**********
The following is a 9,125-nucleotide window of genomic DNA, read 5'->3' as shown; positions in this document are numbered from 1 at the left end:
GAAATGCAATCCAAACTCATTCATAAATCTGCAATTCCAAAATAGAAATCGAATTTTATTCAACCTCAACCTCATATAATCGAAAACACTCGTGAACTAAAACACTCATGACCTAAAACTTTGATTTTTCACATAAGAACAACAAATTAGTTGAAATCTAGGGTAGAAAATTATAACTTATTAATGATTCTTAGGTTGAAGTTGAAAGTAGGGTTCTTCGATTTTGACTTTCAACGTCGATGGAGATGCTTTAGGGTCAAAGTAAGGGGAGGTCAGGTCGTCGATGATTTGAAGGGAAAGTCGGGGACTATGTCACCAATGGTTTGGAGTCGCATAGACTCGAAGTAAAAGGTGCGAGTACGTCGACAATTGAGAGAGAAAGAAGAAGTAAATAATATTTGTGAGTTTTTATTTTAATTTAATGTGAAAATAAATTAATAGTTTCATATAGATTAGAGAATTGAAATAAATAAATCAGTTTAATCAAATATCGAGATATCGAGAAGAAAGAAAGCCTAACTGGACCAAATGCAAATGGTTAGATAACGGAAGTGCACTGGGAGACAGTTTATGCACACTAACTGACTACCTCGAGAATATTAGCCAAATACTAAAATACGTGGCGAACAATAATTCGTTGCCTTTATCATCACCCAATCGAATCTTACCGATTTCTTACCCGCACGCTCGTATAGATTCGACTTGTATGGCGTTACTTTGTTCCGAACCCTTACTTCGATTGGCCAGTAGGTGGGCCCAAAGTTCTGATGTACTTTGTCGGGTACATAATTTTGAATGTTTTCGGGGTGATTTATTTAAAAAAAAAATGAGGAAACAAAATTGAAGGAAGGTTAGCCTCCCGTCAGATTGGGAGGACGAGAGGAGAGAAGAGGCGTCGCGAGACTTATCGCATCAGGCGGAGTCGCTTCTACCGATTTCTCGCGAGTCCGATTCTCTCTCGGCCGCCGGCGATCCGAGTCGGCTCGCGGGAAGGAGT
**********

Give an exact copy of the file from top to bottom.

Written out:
The following is a 9,125-nucleotide window of genomic DNA, read 5'->3' as shown; positions in this document are numbered from 1 at the left end:
GAAATGCAATCCAAACTCATTCATAAATCTGCAATTCCAAAATAGAAATCGAATTTTATTCAACCTCAACCTCATATAATCGAAAACACTCGTGAACTAAAACACTCATGACCTAAAACTTTGATTTTTCACATAAGAACAACAAATTAGTTGAAATCTAGGGTAGAAAATTATAACTTATTAATGATTCTTAGGTTGAAGTTGAAAGTAGGGTTCTTCGATTTTGACTTTCAACGTCGATGGAGATGCTTTAGGGTCAAAGTAAGGGGAGGTCAGGTCGTCGATGATTTGAAGGGAAAGTCGGGGACTATGTCACCAATGGTTTGGAGTCGCATAGACTCGAAGTAAAAGGTGCGAGTACGTCGACAATTGAGAGAGAAAGAAGAAGTAAATAATATTTGTGAGTTTTTATTTTAATTTAATGTGAAAATAAATTAATAGTTTCATATAGATTAGAGAATTGAAATAAATAAATCAGTTTAATCAAATATCGAGATATCGAGAAGAAAGAAAGCCTAACTGGACCAAATGCAAATGGTTAGATAACGGAAGTGCACTGGGAGACAGTTTATGCACACTAACTGACTACCTCGAGAATATTAGCCAAATACTAAAATACGTGGCGAACAATAATTCGTTGCCTTTATCATCACCCAATCGAATCTTACCGATTTCTTACCCGCACGCTCGTATAGATTCGACTTGTATGGCGTTACTTTGTTCCGAACCCTTACTTCGATTGGCCAGTAGGTGGGCCCAAAGTTCTGATGTACTTTGTCGGGTACATAATTTTGAATGTTTTCGGGGTGATTTATTTAAAAAAAAAATGAGGAAACAAAATTGAAGGAAGGTTAGCCTCCCGTCAGATTGGGAGGACGAGAGGAGAGAAGAGGCGTCGCGAGACTTATCGCATCAGGCGGAGTCGCTTCTACCGATTTCTCGCGAGTCCGATTCTCTCTCGGCCGCCGGCGATCCGAGTCGGCTCGCGGGAAGGAGT